iVerse's Comics+ (iOS, Nook Color)

Marvel Comics on Chrome (Web)

Marvel Digital Comics Unlimited (Web)

My Digital Comics (PDF, CBZ, and more)

The Illustrated Section (PDF)

Square Enix Manga (web)

Viz Manga (iOS, web)

Yen Press (web)


There are a few things you need to know. You no longer need an iOS device (you know: iPad, iPod, iPhone), but you will need an internet connection, web browser, and, usually, Flash. Generally, you don't get to actually own your digital comics. You're paying to read them, and while this has been a fairly smooth process this far, that may rankle for some readers.

Are all these distributors different? Functionally, no, they aren't that different at all. Most of them allow for panel by panel reading (or a variation thereof) or page-based reading. The main differences are in selection. Frustratingly, certain comics are offered on several services, but released at different times. Marvel alone offers five choices. Most other publishers keep to one distribution method, and if they don't, they tend to keep their stuff mirrored across the various methods. If you want DC Comics, you're using ComiXology, for example, but Boom! Studios has comics on both. For Marvel Digital Comics Unlimited, you'll have to pay a subscription fee. It's essentially Netflix for comics, however, so that may be worth it for you.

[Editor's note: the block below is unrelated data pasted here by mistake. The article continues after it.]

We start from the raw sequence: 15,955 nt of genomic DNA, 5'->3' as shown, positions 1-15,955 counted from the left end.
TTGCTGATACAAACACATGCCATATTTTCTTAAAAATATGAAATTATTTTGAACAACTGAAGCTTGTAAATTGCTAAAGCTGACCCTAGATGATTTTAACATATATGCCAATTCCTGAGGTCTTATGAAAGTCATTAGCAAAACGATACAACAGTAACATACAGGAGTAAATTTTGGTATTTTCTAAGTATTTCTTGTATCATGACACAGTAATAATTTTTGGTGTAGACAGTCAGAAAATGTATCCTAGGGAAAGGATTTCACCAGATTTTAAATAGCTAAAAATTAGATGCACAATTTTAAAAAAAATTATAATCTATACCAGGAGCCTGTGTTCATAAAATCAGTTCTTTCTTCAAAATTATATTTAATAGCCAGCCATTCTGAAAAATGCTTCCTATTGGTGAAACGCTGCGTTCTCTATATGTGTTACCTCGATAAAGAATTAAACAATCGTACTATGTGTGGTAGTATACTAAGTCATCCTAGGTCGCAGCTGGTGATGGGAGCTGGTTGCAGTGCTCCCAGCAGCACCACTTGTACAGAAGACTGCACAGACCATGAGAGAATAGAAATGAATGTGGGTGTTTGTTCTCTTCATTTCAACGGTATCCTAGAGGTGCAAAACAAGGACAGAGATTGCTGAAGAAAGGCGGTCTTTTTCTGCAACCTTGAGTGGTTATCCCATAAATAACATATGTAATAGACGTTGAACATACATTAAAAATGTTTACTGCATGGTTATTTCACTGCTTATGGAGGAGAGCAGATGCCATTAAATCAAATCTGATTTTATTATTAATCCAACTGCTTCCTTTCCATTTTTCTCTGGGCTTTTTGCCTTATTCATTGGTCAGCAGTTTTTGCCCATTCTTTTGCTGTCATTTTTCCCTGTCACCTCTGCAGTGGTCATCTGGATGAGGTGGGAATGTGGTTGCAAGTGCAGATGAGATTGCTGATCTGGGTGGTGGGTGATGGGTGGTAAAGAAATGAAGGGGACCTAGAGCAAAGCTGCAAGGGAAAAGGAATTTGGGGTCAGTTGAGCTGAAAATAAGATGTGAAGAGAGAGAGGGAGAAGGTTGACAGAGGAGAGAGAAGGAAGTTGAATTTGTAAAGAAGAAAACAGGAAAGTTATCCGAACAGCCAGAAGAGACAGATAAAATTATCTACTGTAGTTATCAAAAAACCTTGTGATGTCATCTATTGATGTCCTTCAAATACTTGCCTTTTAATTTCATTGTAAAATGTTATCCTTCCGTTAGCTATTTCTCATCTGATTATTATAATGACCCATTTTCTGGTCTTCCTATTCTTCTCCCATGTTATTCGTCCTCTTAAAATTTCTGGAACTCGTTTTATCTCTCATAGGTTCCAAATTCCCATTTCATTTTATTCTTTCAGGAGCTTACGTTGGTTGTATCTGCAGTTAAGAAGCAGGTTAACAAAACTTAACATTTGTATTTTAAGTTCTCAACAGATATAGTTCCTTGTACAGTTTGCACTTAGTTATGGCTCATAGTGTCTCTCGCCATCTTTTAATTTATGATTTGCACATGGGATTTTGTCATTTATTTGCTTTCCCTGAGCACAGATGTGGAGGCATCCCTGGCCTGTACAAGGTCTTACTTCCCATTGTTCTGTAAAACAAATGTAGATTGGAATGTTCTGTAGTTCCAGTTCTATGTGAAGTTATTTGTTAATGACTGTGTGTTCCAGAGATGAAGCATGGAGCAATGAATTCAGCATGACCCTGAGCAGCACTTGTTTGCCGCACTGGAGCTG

Personally, I use a mix of all the services, which is far from an optimal configuration, but one that works well. Poke around and see which one you like the most.

When do digital comics come out? Marvel has a weekly schedule, with an option for viewing the next month's releases. That's as close as you'll get to a release schedule. To see what's new on ComiXology, subscribe to this RSS feed. IDW generally releases books four weeks after they ship in print. ComiXology updates on Wednesdays, Graphic.ly updates throughout the week, and IDW's app updates on Tuesdays, with day-and-date books arriving on Wednesday. Dark Horse updates on Wednesdays. This category on iVerse's Comics+ site lists the updates for the week. Marvel Digital Comics Unlimited releases books every Monday.

I'll update with RSS feeds and landing pages that show new releases as they appear! If you're a digital comics publisher and you don't have a feed or page that users can visit... well, please create one. We'd all appreciate it.